Rhode Island State Sanatorium, Wallum Lake House – Burrillville RI

Description

The Wallum Lake House was the Sanatorium’s main building. It is a large, 3-story brick building, in the Colonial Revival style. The State Sanatorium was originally used as a place for the treatment of tuberculosis patients. It was designed by the Providence architectural firm of Howe & Church during the mid-1930s. This building replaced the Sanatorium’s original building, which had opened in 1905. When it opened, Tuberculosis was the leading cause of death in Rhode Island.

The hospital became the Zambarano Unit of Eleanor Slater Hospital in 1994. It is now used primarily to care for long-term patients requiring intensive care.

The Bridgemen’s Magazine described the building’s construction in 1936:

“State, Emergency P. Wks. Cmn., State House, Providence, 3 story, basement, brick, steel, stone hospital and administration building, concrete found., at Wallum Lake Sanatorium. $1,080,000. P.W.A. project. Howe & Church, 1014 Turks Head Bldg., Providence, archts.”

Source notes

Page 72, The Bridgemen's Magazine (1936)

http://www.bhddh.ri.gov/esh/zam.php

Project originally submitted by John P. on February 15, 2014.

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Location Info


2090 Wallum Lake Road
Burrillville, RI 02859

Coordinates: 41.997231, -71.76250499999998

7 comments on “Rhode Island State Sanatorium, Wallum Lake House – Burrillville RI

  1. Hi,
    What a great historic building,
    Trying to find out the status of the current slate roof restoration
    are the putting on the new slate now- and how is the progress,

    Thanks so Much,
    Bob

  2. Dorothy Kettlety

    I am working on my ancestry tree and trying to find out if my great grandfather was a patient at this sanatorium . I remember stories told that he had tuberculosis and they sent him away to a Sanatorium. He died in 1915. Do you have a patient list? His name was Demetria (James) Pignataro. He was either 35 or 38 when he died. I appreciate your time.
    Regards

  3. Dorothy A. Kettlety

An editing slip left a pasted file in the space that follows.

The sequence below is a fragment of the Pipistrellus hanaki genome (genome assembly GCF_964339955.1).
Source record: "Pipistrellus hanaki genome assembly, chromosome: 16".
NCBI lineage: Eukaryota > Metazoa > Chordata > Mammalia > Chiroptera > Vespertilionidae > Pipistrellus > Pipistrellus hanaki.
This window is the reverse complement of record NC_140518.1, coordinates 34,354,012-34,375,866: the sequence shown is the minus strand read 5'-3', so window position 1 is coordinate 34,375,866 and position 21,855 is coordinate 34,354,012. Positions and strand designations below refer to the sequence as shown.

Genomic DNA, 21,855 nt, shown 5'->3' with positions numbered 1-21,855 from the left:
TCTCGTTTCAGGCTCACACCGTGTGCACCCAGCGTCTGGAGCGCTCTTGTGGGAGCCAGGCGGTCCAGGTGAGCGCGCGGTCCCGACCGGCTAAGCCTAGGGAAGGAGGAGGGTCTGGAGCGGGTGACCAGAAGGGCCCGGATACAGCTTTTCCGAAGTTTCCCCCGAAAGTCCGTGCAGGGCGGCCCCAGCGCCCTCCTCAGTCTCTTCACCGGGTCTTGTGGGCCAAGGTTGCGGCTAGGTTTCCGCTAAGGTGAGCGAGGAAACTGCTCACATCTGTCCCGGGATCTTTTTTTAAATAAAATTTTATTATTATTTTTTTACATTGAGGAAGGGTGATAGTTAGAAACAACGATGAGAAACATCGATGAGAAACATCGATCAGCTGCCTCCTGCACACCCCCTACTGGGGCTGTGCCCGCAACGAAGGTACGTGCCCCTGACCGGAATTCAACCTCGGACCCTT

I am working on an ancestry tree for the Pignataro family, sometimes spelled with an “e” on the end not “o” I was told by my great grandmother when she was alive he went to a sanatorium for his tuberculosis. She told us all this story when she got tuberculosis because we all had to get vaccinated.
    I never knew him. He died in 1915. Is there an archive patient list that you have access to?
    I understand patient privacy, but under the circumstances these people have been dead for a very long time. I would love to document everything in their history.
    You could even just give me a yes or no answer and if he was a patient the dates he was there.
    His name was Demetrio Pignataro, but sometimes called James, lived at 9 Pierce Street Lane in Westerly, RI. 02892
    Thank you for your time

  4. Dotty Kettlety

    I am working on my ancestry tree and trying to find out if my great grandfather was a patient at this sanatorium . I remember stories told that he had tuberculosis and they sent him away to a Sanatorium. He died in 1915. Do you have a patient list? His name was Demetria (James) Pignataro. He was either 35 or 38 when he died. I appreciate your time.
    Regards
    I want to add his address was 9 Pierce Street Lane in Westerly, RI
    And that my great grandmother told me when she developed tuberculosis that we all needed to get the vaccine. I never met my great grandfather but I lived with her for a few years during my childhood. I just want to document everything correctly. Thank you for your time

  5. Kathleen Clement

    Dorothy Kettlety — In RI you can view a death record after 50 years (100 for birth and marriage). Try Ancestry.com or Family Search.com (the LDS site) and you may find a death listing. If the death is listed as being in Burrillville it’s pretty certain he was at the sanatorium. But Ancestry usually doesn’t have images of the original listings, because RI doesn’t provide much access.
    However, if you are in RI your best bet is, the RI Archives at 337 Westminster St, in Providence (up from Grace Church). You can ask the archivist to help you find the death record, all you need an approximate date of death and where (the sanatorium at Wallum Lake). Before 1920 the death will have been recorded in a book in the Burrillville Town Hall. Luckily most of these books have been placed on film (the original books are in city and town halls) and you can shoot a copy of the listing from the film loops. The Archivists are wonderful and will go out of their way to help. – Good Luck

  6. Kathleen, thank you for your informative response to Dorothy. I, too, wondered if there was any directory of inmates in the Wallum Lake Sanitorium throughout the tuberculosis period. My mother and brother were both incarcerated there from about 1944-1946 due to having tuberculosis. it was a very difficult time for patients, but I can’t seem to find the dates they were there.

  7. Judi doyle

    My grandfather died of tb in 1945 and I went there to take a ton of pics and see if I could get info. On him they still have a card on file in the hospital with his name and date of death on it. I wish I could have found out about his treatment plan.

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